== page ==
AtRisk Groups

HBV is an occupational hazard for anyone who may come into contact with blood or bloodstained body fluids through the routes described. Saliva alone may transmit HBV. The saliva of some people infected with HBV contains HBV-DNA concentrations 1/1000-1/10,000 of that found in their serum (8). This is especially relevant for penetrating bite wounds. Infection after exposure to other body fluids (e.g., bile, urine, feces, and cerebrospinal fluid) has never been demonstrated unless the fluids are contaminated with blood.

Intravenous drug users who share needles or other equipment are also at risk. HBV can also be transmitted through unprotected sexual contact, whether homosexual or heterosexual. The risk is increased if blood is involved. Sexual assault victims should be included in this category.

Evidence has shown that the virus may also be spread among members of a family through close household contact, such as through kissing and sharing toothbrushes, razors, bath towels, etc. (9-11). This route of transmission probably applies to institutionalized patients, but there are no available data.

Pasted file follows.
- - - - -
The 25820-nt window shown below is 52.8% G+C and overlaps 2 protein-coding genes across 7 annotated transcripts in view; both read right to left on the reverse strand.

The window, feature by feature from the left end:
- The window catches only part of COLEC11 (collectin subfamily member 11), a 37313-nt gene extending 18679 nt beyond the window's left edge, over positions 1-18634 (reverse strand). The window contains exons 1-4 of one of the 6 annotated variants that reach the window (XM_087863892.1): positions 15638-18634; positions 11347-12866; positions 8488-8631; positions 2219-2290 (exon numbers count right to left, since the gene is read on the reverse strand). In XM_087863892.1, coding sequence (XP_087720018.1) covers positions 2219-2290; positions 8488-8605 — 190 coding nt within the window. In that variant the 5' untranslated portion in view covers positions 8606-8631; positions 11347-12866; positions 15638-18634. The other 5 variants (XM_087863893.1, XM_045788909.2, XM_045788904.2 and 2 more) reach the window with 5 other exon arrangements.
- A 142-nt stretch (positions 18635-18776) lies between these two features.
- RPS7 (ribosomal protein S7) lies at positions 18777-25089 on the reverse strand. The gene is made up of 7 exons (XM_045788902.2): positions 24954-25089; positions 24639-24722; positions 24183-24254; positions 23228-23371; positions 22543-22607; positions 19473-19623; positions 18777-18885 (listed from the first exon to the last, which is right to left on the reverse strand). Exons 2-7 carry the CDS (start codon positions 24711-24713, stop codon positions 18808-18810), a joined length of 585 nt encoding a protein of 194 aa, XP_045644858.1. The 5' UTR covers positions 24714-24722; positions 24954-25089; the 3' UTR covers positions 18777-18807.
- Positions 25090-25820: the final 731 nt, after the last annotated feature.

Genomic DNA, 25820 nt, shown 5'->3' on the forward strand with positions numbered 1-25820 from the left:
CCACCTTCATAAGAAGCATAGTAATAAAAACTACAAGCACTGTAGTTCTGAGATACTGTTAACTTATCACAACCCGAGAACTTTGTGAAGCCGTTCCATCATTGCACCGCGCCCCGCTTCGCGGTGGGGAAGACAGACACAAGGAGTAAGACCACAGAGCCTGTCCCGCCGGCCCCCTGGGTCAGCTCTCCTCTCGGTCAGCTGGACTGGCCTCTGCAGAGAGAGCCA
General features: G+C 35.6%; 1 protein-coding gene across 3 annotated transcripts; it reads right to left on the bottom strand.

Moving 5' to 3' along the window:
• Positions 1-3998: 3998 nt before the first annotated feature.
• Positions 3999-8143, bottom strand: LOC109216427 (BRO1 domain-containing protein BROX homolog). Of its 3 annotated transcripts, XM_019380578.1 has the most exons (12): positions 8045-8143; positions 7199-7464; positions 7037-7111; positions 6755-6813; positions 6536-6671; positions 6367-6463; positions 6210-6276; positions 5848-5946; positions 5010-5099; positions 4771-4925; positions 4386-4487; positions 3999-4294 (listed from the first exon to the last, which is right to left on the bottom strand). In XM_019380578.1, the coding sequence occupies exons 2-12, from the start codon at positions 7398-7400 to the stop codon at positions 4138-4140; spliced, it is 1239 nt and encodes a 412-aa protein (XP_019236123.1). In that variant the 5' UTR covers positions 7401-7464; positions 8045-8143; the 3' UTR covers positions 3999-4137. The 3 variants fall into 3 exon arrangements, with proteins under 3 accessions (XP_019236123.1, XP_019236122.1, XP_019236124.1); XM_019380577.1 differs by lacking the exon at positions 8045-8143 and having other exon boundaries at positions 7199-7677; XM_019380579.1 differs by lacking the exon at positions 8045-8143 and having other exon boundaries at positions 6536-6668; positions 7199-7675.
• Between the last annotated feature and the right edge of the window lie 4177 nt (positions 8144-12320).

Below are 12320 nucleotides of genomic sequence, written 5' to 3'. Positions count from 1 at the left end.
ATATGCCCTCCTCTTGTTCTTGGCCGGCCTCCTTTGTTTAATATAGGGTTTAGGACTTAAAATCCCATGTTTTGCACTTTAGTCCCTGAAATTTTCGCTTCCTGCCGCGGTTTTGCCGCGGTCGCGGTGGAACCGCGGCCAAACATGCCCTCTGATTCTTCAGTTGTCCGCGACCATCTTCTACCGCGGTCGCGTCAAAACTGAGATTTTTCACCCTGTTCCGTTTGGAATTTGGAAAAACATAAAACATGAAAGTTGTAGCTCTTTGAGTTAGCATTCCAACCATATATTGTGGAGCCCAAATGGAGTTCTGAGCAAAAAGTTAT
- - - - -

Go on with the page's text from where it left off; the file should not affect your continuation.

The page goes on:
Studies of prisoners in western countries have shown a higher prevalence of antibodies to HBV and other BBVs than the general population (1214); the most commonly reported risk factor is intravenous drug use. However, the real frequency of transmission of BBVs in British prisons is unknown owing to the difficulty in compiling reliable data.

HBV can be transmitted vertically from mother to baby during the perinatal period. Approximately 80% of babies born to mothers who have either acute or chronic HBV become infected, and most will develop chronic HBV. This has been limited by the administration of HBV vaccine to the neonate. In industrialized countries, all prenatal mothers are screened for HBV. Vaccine is given to the neonate ideally within the first 12 hours of birth and at least two more doses are given at designated intervals. The WHO recommends this as a matter of course for all women in countries where prevalence is high. However, the practicalities of administering a vaccine that has to be stored at the correct temperature in places with limited access to medical care means that there is a significant failure of vaccine uptake and response.

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